Despite common notion that the correlation of socioeconomic status with child cognitive performance may be driven by both environmentally– and genetically–mediated transactional pathways, there is a lack of longitudinal and genetically informed research that examines these postulated associations. The present study addresses whether family income predicts associative memory growth and hippocampal development in middle childhood and tests whether these associations persist when controlling for DNA–based polygenic scores of educational attainment. Participants were 142 6–to–7–year–old children, of which 127 returned when they were 8–to–9 years old. Longitudinal analyses indicated that the association of family income with children's memory performance and hippocampal volume remained stable over this age range and did not predict change. On average, children from economically disadvantaged background showed lower memory performance and had a smaller hippocampal volume. There was no evidence to suggest that differences in memory performance were mediated by differences in hippocampal volume. Further exploratory results suggested that the relationship of income with hippocampal volume and memory in middle childhood is not primarily driven by genetic variance captured by polygenic scores of educational attainment, despite the fact that polygenic scores significantly predicted family income.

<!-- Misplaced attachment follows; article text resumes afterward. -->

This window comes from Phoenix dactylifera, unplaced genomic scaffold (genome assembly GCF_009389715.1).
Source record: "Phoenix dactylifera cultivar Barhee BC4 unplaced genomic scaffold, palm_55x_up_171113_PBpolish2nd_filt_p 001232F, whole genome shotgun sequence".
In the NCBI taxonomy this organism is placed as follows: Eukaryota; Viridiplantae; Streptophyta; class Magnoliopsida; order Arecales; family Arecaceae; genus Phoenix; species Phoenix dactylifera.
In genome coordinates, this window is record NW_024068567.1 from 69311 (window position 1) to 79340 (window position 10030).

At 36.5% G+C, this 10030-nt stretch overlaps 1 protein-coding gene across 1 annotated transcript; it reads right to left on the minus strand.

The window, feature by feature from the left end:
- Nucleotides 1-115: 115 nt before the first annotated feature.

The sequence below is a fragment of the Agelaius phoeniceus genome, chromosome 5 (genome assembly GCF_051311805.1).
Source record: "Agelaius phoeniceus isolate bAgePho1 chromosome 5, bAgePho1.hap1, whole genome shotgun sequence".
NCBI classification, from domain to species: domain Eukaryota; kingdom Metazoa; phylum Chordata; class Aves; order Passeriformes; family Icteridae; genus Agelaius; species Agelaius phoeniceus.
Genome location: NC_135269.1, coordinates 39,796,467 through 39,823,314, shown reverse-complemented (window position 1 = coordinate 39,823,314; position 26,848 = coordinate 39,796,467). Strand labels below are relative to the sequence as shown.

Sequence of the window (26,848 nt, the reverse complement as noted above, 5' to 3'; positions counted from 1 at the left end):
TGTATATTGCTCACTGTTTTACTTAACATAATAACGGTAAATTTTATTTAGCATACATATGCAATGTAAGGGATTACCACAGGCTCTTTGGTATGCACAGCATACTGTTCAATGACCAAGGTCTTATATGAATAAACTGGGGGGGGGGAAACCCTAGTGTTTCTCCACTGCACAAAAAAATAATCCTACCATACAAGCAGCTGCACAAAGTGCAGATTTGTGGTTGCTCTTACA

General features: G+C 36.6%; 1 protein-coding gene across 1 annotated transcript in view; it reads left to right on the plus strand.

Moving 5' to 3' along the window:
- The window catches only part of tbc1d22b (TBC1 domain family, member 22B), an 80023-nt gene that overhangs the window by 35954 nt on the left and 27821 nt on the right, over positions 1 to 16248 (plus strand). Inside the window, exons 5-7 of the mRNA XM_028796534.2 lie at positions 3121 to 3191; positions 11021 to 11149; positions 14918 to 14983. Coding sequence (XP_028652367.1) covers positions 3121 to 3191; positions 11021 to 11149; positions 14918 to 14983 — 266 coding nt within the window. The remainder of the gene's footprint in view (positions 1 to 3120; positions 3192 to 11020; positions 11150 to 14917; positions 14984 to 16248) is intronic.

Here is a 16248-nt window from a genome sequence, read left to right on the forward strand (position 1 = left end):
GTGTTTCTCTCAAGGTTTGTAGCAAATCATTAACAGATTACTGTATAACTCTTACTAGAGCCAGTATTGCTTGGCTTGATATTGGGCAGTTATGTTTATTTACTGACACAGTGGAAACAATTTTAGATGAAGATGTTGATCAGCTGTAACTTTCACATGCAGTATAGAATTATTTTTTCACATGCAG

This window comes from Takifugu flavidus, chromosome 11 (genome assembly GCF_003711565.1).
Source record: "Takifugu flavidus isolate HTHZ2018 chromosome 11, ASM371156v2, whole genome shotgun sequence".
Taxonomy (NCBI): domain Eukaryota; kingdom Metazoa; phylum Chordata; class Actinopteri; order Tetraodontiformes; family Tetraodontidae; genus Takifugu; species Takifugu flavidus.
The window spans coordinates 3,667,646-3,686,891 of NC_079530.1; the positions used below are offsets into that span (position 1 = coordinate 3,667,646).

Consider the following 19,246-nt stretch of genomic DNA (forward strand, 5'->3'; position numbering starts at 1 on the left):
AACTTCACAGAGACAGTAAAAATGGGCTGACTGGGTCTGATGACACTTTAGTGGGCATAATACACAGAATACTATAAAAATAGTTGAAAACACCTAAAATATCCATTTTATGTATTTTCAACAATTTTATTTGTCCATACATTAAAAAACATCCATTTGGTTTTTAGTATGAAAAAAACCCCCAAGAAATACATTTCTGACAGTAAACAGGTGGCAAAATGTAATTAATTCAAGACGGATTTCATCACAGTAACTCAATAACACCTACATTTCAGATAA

All Science Journal Classification (ASJC) codes
- Cognitive Neuroscience